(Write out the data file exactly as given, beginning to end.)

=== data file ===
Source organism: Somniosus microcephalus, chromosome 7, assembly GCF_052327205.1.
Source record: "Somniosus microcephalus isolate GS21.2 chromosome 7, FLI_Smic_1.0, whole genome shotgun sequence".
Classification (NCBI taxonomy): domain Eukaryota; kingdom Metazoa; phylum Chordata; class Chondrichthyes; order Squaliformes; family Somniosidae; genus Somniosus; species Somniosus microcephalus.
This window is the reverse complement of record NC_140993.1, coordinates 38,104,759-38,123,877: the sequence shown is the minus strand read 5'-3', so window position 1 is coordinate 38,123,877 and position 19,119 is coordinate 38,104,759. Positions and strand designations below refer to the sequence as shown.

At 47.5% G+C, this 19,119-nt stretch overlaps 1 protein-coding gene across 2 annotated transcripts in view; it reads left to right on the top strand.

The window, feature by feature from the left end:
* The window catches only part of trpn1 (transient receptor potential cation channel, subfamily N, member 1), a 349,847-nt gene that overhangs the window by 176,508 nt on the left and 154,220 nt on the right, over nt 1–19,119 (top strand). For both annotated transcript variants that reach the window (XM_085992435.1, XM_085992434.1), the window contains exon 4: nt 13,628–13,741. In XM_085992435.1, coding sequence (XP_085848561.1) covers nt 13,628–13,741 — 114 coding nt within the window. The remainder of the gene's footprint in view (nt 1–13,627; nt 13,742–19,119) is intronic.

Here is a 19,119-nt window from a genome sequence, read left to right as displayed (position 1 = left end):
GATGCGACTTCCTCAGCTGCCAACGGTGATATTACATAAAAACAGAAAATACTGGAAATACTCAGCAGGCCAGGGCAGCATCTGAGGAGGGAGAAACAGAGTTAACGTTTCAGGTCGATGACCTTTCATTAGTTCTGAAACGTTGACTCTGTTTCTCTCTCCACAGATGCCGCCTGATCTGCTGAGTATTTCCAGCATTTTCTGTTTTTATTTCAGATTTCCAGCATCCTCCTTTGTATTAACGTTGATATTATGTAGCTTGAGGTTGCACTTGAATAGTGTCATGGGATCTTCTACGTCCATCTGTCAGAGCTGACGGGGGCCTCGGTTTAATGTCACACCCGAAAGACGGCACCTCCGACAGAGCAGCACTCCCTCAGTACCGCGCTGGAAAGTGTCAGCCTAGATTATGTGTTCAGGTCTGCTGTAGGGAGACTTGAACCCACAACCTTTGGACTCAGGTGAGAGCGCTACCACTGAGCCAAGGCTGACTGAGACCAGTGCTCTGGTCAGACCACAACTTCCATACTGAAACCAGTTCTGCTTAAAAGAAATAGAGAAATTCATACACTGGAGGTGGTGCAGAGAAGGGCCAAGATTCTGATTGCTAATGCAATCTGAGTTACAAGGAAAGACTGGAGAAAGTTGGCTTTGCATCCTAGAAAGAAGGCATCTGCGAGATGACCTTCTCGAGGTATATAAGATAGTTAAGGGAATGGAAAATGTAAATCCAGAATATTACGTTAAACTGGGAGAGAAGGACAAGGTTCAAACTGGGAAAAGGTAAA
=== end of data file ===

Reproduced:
Source organism: Somniosus microcephalus, chromosome 7, assembly GCF_052327205.1.
Source record: "Somniosus microcephalus isolate GS21.2 chromosome 7, FLI_Smic_1.0, whole genome shotgun sequence".
Classification (NCBI taxonomy): domain Eukaryota; kingdom Metazoa; phylum Chordata; class Chondrichthyes; order Squaliformes; family Somniosidae; genus Somniosus; species Somniosus microcephalus.
This window is the reverse complement of record NC_140993.1, coordinates 38,104,759-38,123,877: the sequence shown is the minus strand read 5'-3', so window position 1 is coordinate 38,123,877 and position 19,119 is coordinate 38,104,759. Positions and strand designations below refer to the sequence as shown.

At 47.5% G+C, this 19,119-nt stretch overlaps 1 protein-coding gene across 2 annotated transcripts in view; it reads left to right on the top strand.

The window, feature by feature from the left end:
* The window catches only part of trpn1 (transient receptor potential cation channel, subfamily N, member 1), a 349,847-nt gene that overhangs the window by 176,508 nt on the left and 154,220 nt on the right, over nt 1–19,119 (top strand). For both annotated transcript variants that reach the window (XM_085992435.1, XM_085992434.1), the window contains exon 4: nt 13,628–13,741. In XM_085992435.1, coding sequence (XP_085848561.1) covers nt 13,628–13,741 — 114 coding nt within the window. The remainder of the gene's footprint in view (nt 1–13,627; nt 13,742–19,119) is intronic.

Here is a 19,119-nt window from a genome sequence, read left to right as displayed (position 1 = left end):
GATGCGACTTCCTCAGCTGCCAACGGTGATATTACATAAAAACAGAAAATACTGGAAATACTCAGCAGGCCAGGGCAGCATCTGAGGAGGGAGAAACAGAGTTAACGTTTCAGGTCGATGACCTTTCATTAGTTCTGAAACGTTGACTCTGTTTCTCTCTCCACAGATGCCGCCTGATCTGCTGAGTATTTCCAGCATTTTCTGTTTTTATTTCAGATTTCCAGCATCCTCCTTTGTATTAACGTTGATATTATGTAGCTTGAGGTTGCACTTGAATAGTGTCATGGGATCTTCTACGTCCATCTGTCAGAGCTGACGGGGGCCTCGGTTTAATGTCACACCCGAAAGACGGCACCTCCGACAGAGCAGCACTCCCTCAGTACCGCGCTGGAAAGTGTCAGCCTAGATTATGTGTTCAGGTCTGCTGTAGGGAGACTTGAACCCACAACCTTTGGACTCAGGTGAGAGCGCTACCACTGAGCCAAGGCTGACTGAGACCAGTGCTCTGGTCAGACCACAACTTCCATACTGAAACCAGTTCTGCTTAAAAGAAATAGAGAAATTCATACACTGGAGGTGGTGCAGAGAAGGGCCAAGATTCTGATTGCTAATGCAATCTGAGTTACAAGGAAAGACTGGAGAAAGTTGGCTTTGCATCCTAGAAAGAAGGCATCTGCGAGATGACCTTCTCGAGGTATATAAGATAGTTAAGGGAATGGAAAATGTAAATCCAGAATATTACGTTAAACTGGGAGAGAAGGACAAGGTTCAAACTGGGAAAAGGTAAA